Referrals are the Name of the Game

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washing_head_in_shower_800_clr_6369Remember the old Heather Locklear commercial where she is promoting a shampoo and says she told two friends who told two friends who told two friends and so on? It was a great ad campaign enlisting word-of-mouth referrals to grab their share of the shampoo market.

Word-of-mouth referrals. That is what you want to build your business. Don’t know about you, but I only give referrals on products I REALLY like.

If your company enjoys a sound reputation for delivering what it promises and that reputation is built on substance and not on sand, referrals and a healthy business climate will follow. You can never compromise on doing what is right. If something or someone in the organization has goofed, make it right with the buyer. Don’t fudge. Word travels fast, especially in small areas or small big cities.

A prominent builder cancelled his heavy advertising campaign. Why? Thirty percent of his sales were referrals from previous buyers and twenty percent was internet-driven. You have a gold mine of leads lying in your own backyard if these customers are well-sold and happy. Be kind to their children. Pat their dogs. Compliment them on their landscaping. Report all gripes to the customer service department. Then, having established yourself as that “nice Mr. Jones who did so much for us,” ask them for names, addresses, and phone numbers of anyone that might be interested in a new home.

Perhaps the most unrequited love in new home marketing today is the referral sale. Builders covet them, court them, but very few can consistently count them as their own. Referrals can and should reflect up to one-third of the building firm’s total volume.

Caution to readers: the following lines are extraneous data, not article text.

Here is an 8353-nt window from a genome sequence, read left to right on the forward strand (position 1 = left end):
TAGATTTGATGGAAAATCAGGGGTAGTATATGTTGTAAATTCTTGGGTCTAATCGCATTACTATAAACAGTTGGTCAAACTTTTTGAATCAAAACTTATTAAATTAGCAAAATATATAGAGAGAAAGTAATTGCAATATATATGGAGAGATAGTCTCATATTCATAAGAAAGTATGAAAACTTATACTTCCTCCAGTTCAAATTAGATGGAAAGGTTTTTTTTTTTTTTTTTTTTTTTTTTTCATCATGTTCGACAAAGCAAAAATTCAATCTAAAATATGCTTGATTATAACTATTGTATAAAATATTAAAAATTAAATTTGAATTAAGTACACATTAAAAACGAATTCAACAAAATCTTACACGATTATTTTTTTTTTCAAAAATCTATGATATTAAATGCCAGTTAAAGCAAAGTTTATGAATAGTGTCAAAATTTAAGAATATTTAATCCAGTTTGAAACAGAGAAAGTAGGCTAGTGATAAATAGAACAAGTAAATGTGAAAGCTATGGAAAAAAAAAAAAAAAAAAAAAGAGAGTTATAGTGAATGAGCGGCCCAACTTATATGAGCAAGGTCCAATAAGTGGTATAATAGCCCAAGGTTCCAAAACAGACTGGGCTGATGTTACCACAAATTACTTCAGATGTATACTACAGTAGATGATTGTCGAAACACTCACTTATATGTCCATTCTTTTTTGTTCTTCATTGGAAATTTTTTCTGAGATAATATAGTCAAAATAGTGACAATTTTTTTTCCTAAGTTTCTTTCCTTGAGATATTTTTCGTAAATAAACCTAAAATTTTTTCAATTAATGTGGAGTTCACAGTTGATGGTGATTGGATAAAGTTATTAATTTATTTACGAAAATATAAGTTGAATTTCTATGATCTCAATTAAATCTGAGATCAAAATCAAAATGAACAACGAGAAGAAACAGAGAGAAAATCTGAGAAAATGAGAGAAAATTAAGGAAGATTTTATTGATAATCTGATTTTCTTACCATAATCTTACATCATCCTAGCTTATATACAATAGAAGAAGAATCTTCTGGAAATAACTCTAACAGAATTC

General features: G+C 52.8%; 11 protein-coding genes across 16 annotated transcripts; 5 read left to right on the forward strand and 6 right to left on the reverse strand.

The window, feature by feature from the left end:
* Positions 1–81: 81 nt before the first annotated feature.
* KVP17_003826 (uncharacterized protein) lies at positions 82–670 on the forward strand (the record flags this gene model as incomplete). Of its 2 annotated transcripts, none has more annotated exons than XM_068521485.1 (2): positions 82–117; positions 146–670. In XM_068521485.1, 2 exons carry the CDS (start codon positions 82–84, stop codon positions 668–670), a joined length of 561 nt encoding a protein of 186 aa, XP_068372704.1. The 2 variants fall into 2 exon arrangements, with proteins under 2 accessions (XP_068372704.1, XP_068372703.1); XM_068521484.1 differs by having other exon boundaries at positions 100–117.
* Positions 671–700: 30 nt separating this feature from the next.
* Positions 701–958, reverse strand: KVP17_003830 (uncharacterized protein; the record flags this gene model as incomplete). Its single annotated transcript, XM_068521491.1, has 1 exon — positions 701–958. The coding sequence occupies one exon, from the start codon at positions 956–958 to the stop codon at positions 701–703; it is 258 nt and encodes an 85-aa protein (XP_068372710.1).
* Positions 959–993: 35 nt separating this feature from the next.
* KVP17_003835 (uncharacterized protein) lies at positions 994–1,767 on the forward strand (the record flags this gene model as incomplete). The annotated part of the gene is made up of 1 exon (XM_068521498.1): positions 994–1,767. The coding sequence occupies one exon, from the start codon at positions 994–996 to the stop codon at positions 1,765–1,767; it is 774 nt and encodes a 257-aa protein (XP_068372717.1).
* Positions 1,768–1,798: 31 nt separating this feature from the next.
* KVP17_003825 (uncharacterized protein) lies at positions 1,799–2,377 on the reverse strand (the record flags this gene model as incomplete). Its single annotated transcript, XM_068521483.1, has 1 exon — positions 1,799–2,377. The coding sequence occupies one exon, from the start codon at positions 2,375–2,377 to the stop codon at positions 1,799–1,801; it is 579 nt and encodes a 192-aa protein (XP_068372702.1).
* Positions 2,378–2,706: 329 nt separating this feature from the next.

But, there are no referrals without quality delivery. Be definition, quality delivery is the synergy of construction, service, and sales working in concert to deliver a highly satisfied buyer plus the dividend of the referral sale.

To build your referral base:

  1. Contact every relative, friend, prospect, unclosed buyer, unclosed customer, and resident owner you can.
  2. Call people who have been out but not bought. Your company spends a considerable amount of money to promote buyers into the model park. It is important that you make the best use of this traffic by having each prospect fill out a visitor’s sheet before leaving.

Just like any other aspect of your business, referral gathering takes a plan, takes effort, and takes discipline. Make this promise:

I know that I have to ask to get referrals, so I will put myself in the position to ask a minimum of ten times from contract writing to one year after move-in. I will see or call five homeowners each week to solicit referrals.

Referrals are the backbone of the professional new home counsellor. While most building firms realize 8% or less referral sales, the sales pro works to realize one-third or more via favorable word-of-mouth.

Remember,

Quality + Concern & Kindness = Referrals

Creating Your Own Breaks

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Have you ever wondered why some people seem to get all the breaks in life and others insist upon taking the broken road regardless of all the encouragement NOT to go that way?